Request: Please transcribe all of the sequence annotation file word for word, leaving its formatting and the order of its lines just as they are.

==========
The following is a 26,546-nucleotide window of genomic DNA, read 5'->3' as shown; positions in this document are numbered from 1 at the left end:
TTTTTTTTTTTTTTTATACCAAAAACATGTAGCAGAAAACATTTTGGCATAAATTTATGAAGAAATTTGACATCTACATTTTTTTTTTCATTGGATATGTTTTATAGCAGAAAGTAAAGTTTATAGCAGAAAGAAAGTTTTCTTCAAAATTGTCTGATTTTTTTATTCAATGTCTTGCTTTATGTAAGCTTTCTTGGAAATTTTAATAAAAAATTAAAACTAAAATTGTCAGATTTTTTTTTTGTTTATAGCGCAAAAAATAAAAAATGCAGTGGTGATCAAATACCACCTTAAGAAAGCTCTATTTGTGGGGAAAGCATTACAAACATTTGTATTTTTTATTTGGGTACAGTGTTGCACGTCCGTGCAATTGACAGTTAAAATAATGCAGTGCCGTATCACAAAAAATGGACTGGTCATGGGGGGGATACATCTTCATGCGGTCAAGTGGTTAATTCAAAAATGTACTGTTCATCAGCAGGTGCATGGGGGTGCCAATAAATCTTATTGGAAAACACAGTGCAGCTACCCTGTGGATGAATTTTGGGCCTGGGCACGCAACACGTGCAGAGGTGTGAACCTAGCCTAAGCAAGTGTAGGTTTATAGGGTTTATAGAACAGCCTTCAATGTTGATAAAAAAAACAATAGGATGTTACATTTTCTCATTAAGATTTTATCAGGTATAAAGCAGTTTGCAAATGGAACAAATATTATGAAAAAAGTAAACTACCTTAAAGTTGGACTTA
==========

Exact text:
The following is a 26,546-nucleotide window of genomic DNA, read 5'->3' as shown; positions in this document are numbered from 1 at the left end:
TTTTTTTTTTTTTTTATACCAAAAACATGTAGCAGAAAACATTTTGGCATAAATTTATGAAGAAATTTGACATCTACATTTTTTTTTTCATTGGATATGTTTTATAGCAGAAAGTAAAGTTTATAGCAGAAAGAAAGTTTTCTTCAAAATTGTCTGATTTTTTTATTCAATGTCTTGCTTTATGTAAGCTTTCTTGGAAATTTTAATAAAAAATTAAAACTAAAATTGTCAGATTTTTTTTTTGTTTATAGCGCAAAAAATAAAAAATGCAGTGGTGATCAAATACCACCTTAAGAAAGCTCTATTTGTGGGGAAAGCATTACAAACATTTGTATTTTTTATTTGGGTACAGTGTTGCACGTCCGTGCAATTGACAGTTAAAATAATGCAGTGCCGTATCACAAAAAATGGACTGGTCATGGGGGGGATACATCTTCATGCGGTCAAGTGGTTAATTCAAAAATGTACTGTTCATCAGCAGGTGCATGGGGGTGCCAATAAATCTTATTGGAAAACACAGTGCAGCTACCCTGTGGATGAATTTTGGGCCTGGGCACGCAACACGTGCAGAGGTGTGAACCTAGCCTAAGCAAGTGTAGGTTTATAGGGTTTATAGAACAGCCTTCAATGTTGATAAAAAAAACAATAGGATGTTACATTTTCTCATTAAGATTTTATCAGGTATAAAGCAGTTTGCAAATGGAACAAATATTATGAAAAAAGTAAACTACCTTAAAGTTGGACTTA